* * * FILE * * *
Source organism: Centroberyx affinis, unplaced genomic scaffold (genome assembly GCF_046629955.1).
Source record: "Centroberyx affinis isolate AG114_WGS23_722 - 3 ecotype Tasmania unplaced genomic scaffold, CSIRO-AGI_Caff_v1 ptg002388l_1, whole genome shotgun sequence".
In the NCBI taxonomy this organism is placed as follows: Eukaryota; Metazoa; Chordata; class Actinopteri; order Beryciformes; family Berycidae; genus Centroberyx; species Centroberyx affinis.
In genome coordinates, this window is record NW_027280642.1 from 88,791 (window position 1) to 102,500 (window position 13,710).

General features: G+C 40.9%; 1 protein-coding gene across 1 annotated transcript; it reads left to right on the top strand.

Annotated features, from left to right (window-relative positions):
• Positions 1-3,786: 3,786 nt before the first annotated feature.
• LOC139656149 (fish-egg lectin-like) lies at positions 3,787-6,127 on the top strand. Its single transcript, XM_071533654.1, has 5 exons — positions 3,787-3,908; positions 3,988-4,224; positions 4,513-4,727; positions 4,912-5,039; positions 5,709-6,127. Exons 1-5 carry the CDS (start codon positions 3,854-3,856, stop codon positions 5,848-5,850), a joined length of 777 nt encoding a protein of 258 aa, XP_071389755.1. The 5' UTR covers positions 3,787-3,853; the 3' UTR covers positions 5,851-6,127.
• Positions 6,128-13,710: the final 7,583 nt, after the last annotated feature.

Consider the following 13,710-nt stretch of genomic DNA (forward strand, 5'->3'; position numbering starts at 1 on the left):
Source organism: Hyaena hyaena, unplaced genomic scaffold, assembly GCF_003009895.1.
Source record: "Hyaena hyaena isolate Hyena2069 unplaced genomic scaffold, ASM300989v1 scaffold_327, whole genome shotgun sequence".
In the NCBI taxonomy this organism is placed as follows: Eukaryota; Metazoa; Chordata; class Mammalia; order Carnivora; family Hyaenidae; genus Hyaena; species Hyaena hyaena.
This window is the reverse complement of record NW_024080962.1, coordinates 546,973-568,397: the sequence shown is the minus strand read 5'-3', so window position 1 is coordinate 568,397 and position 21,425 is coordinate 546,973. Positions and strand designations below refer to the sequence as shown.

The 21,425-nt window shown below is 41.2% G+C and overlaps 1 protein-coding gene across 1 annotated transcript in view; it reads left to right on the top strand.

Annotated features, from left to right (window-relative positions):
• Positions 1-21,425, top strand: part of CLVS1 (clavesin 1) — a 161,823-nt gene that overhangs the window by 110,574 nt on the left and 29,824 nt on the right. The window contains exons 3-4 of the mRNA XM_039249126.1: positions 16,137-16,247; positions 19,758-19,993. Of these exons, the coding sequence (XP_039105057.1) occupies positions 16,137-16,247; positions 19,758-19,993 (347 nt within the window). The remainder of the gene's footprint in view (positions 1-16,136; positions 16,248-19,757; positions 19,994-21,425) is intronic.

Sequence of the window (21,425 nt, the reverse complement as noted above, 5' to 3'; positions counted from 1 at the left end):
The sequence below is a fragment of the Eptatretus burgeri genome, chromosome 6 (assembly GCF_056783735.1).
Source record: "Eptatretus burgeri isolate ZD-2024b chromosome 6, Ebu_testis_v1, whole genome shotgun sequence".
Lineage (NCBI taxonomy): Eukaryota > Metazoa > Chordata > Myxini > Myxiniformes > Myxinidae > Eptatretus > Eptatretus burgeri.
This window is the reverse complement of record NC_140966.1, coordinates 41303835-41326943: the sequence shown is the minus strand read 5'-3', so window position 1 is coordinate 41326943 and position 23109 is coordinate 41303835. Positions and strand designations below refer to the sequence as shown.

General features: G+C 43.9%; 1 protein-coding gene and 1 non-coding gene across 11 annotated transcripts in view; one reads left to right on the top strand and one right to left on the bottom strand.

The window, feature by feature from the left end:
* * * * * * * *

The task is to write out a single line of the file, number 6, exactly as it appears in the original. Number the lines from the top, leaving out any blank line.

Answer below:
Annotated features, from left to right (window-relative positions):